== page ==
After lunch in a splendid coastal resort, decked out in traditional Samoan architectural styling, we drove along the mighty wind-swept coast of this rather remarkable dot in the Pacific Ocean. Waves travel uninterrupted for thousands of miles east from Australia, west from South America, south from Russia just to dash themselves on these shores. The people of Samoa, like all Pacific natives, are the descendants of the Lapita, brave souls who ventured out 2,000 years ago from what is now Taiwan with nothing but an outrigger canoe, balls of steel and an incredible knowledge of the sea. There are still people alive today who can tell you which way to find land just by observing the shape of the waves. And find land they did, populating not only Samoa, but Palau, Guam, the Northern Mariana Islands, Yap, Chuuk, Pohnpei, Kosrae, Nauru, The Marshall Islands, Hawaii, The Gilbert Group, the Line Islands, the Phoenix Islands, Tuvalu, Wallis and Fortuna, The Solomon Islands, New Caledonia, Vanuatu, Fiji, American Samoa, Tonga, New Zealand, Nuie, Tokelau, The Cook Islands, French Polynesia, Pitcairn, Henderson and – yes – even as far east as Easter Island, ten times closer to Chile than what it is to Taiwan. These guys explored millions of square miles of the biggest and most dangerous ocean on Earth 1,500 years before the Pinta, Nina and Santa Maria even dreamt of crossed the Atlantic.
Needless to say, these guys had some mad skills.
As evening draw near, Richard dropped us off at the port and after a hearty farewell, Filipe and I hit the town. As the ship was scheduled to leave at 4am, Captain Andriy could not join us as he had ship’s business to conduct. I had sent out a few CouchSurfing ‘let’s meet up for a beer’ requests, and one requestee, a Brit named Jenny had responded. She met us in Paddles bar and was one of those fascinating people raised in foreign lands, in her case East Africa, blessed with a view of the world that too few of us share – the not-so-secret knowledge that we’re all in this together and that the oh-dearism, it’s a long-way-from-here-ism and they’re-their-own-worst-enemy-ism is the thinking of dinosaurs and scoundrels. Her dad works for the United Nations which segued into a delightfully heated debate about the net worth of the UN (my estimation: zero). Jenny was due to join her mates for din-dins, and as Filipe and I had already grabbed some tucker on board the Lily, we said our goodbyes and headed up the road to Club X, which was surprisingly (and somewhat disappointingly) not a strip joint.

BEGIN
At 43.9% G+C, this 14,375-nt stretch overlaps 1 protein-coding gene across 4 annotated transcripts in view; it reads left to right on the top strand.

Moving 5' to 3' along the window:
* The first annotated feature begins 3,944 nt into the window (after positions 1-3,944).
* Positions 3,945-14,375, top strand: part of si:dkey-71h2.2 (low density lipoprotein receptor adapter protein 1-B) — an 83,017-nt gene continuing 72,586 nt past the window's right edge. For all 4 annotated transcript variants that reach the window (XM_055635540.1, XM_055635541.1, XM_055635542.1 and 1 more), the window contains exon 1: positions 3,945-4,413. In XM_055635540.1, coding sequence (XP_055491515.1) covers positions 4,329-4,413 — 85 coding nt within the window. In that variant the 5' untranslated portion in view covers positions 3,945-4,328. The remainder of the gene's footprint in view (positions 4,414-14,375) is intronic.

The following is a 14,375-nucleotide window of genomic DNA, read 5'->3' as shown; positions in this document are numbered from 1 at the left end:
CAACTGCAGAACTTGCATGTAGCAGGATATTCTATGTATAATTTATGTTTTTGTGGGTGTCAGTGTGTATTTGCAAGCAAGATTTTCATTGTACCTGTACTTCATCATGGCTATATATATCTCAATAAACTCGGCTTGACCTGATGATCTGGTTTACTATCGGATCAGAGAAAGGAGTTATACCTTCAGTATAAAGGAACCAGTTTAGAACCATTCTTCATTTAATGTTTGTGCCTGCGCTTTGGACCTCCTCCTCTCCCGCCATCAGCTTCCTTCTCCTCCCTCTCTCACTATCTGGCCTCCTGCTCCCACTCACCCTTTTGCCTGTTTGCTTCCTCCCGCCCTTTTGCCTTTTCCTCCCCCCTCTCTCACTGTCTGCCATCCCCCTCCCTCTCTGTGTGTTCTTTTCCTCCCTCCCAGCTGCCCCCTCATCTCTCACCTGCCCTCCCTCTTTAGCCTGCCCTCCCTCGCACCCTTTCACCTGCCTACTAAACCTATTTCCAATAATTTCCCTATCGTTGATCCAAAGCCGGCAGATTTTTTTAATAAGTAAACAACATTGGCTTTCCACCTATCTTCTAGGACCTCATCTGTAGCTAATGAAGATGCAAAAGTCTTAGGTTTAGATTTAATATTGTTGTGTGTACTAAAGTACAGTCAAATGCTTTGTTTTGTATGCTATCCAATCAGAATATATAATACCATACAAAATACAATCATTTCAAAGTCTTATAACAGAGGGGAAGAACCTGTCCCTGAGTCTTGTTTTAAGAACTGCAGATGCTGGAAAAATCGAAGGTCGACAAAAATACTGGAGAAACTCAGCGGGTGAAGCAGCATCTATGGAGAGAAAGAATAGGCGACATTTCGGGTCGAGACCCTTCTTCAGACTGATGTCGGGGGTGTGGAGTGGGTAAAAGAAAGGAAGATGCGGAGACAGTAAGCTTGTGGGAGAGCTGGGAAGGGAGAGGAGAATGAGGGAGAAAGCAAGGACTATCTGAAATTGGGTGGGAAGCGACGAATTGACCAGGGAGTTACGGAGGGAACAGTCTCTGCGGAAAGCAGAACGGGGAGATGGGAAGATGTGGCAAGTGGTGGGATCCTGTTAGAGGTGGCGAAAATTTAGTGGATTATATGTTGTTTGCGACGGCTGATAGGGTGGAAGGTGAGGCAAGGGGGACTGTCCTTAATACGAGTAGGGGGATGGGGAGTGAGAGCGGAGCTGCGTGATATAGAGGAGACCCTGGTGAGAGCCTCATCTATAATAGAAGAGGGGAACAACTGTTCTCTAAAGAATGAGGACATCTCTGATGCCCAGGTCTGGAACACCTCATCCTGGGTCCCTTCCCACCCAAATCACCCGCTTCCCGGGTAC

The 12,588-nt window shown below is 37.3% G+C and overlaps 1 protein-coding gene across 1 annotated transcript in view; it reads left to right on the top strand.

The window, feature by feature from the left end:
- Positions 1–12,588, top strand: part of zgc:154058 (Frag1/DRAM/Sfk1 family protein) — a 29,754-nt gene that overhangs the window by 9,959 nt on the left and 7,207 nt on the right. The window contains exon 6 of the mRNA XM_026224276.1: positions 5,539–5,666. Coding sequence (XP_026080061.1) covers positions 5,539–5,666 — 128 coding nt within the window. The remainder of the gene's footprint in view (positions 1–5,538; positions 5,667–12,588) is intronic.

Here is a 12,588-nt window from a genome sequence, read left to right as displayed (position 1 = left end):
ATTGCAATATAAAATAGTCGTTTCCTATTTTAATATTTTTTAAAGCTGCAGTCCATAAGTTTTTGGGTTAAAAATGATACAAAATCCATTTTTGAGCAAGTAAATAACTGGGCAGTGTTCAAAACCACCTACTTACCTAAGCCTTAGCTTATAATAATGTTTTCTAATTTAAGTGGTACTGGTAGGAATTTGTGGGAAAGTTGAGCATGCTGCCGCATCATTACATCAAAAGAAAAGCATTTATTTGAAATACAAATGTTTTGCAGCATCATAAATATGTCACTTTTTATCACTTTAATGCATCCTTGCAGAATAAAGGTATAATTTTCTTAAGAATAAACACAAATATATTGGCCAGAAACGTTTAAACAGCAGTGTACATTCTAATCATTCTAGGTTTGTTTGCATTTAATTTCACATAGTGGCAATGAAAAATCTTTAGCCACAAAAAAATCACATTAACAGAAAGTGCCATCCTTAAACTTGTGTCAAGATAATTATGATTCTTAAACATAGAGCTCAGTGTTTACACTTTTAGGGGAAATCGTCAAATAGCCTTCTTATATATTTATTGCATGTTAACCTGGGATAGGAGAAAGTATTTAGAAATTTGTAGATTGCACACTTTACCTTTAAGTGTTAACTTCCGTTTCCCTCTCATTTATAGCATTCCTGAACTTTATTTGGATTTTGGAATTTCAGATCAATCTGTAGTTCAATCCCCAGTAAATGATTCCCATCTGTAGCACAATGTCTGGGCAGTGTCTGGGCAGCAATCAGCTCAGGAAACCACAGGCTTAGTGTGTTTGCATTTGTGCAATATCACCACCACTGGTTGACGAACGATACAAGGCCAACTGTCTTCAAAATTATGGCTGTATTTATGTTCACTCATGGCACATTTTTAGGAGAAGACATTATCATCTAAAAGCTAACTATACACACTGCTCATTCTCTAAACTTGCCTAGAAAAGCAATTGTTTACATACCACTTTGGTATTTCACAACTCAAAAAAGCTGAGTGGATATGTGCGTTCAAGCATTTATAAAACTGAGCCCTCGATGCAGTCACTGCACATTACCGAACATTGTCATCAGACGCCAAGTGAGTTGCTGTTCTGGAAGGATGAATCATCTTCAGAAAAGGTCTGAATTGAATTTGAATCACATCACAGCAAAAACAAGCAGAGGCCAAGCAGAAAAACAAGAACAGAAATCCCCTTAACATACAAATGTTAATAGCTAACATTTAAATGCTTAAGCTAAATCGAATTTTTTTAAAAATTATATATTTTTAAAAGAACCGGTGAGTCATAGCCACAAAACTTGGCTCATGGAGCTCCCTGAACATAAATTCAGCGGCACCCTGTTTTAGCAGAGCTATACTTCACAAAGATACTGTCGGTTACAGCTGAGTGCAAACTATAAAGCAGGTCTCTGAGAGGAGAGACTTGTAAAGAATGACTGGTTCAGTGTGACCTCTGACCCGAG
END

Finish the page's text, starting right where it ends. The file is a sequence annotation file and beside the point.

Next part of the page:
There Filipe and I met with Bill, the ship’s fourth engineer, and the three of us flung ourselves (with heroic disregard for our own safety or indeed sanity) headlong into the Beer Vortex. Huzzah! A great end to a great day.
Looking for somewhere to get away from it all and write the next great American novel? One word for you, Benjamin: Samoa.